Last weekend I had the pleasure to participate in a conference sponsored by the Wisconsin Association of Criminal Defense Lawyers entitled, “Whatever Happened to the Science in Forensic Science?” The conference centered upon the 2009 report by the National Academy of Science (NAS) that confirmed suspected and significant concerns about how the criminal justice system had been using science for decades. And as if the NAS report wasn’t bleak enough, a number of speakers pointed to looming problems with DNA evidence, heretofore the vaunted “gold standard” for forensic science, and even with medical experts who diagnose child abuse. In sum, the whole field is starting to resemble a mass of toxic Hungarian red sludge that is oozing over and through the law’s inadequate bulwarks. (And no, I don’t believe that the answer is the Daubert “reliability” standard, which has proven to be ineffectual in most ways and pernicious in others.)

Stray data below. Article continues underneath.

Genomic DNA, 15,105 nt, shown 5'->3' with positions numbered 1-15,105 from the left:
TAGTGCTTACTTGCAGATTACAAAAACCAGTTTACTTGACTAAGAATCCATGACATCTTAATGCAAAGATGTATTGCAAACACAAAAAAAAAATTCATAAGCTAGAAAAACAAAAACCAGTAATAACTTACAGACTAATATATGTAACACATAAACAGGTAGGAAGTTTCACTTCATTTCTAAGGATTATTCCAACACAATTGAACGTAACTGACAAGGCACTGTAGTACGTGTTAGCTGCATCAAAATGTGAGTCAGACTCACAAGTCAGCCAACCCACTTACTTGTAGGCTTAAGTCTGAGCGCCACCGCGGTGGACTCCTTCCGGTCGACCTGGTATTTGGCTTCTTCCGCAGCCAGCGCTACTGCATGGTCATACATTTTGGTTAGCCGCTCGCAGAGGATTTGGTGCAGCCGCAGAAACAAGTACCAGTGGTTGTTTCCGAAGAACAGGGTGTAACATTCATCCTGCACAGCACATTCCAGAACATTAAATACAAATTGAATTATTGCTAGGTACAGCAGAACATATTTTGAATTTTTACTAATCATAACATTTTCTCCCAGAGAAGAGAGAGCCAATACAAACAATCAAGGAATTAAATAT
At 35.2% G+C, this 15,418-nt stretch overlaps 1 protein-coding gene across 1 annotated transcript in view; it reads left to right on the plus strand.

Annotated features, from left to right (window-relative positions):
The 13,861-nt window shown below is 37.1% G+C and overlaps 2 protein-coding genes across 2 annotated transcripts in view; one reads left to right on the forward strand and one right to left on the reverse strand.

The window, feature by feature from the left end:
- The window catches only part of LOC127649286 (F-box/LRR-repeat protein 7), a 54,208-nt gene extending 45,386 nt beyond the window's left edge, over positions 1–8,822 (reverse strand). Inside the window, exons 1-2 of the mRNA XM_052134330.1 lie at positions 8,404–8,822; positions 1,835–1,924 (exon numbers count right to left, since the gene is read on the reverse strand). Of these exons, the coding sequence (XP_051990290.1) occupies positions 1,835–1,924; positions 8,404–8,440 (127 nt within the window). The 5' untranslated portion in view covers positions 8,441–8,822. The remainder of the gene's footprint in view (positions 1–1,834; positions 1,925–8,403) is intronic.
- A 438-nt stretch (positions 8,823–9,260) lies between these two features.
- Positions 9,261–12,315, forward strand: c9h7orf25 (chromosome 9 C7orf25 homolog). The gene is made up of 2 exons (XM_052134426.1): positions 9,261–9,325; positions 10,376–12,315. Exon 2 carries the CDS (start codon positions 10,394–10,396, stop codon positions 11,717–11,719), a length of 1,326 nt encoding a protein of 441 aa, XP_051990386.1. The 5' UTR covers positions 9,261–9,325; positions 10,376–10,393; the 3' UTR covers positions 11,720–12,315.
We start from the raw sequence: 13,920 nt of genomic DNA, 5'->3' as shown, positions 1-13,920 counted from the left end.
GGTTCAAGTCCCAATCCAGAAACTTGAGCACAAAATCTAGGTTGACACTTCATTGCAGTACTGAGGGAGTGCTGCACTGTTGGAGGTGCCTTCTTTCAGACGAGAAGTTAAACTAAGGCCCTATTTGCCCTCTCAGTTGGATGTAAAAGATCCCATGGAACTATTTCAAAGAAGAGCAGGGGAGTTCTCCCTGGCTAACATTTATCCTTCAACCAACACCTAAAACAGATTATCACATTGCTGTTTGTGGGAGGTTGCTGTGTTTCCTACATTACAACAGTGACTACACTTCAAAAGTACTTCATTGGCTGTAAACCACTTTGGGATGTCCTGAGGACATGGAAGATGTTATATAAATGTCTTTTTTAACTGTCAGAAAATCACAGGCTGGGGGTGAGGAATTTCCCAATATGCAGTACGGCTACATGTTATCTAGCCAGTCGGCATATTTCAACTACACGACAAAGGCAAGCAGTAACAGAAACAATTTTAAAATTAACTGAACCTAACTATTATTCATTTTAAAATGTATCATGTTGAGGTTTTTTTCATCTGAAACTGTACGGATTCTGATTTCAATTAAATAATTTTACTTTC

Kudos for organizing the conference go to Amelia Bizzaro (Law ‘03). The conference drew excellent criminal lawyers and forensic experts from across the country (Boston, New York, Phoenix) as well as locally talented lawyers, such as Jerry Buting and Craig Albee. Professor Paul Giannelli (Case Western) spoke about the NAS report itself while I discussed its impact on Wisconsin law governing expert evidence. Paul and I agreed that the NAS report itself could be used to cross-examine forensic experts about deficiencies in their methodologies and theories, an inexpensive yet effective way of putting this information before a jury.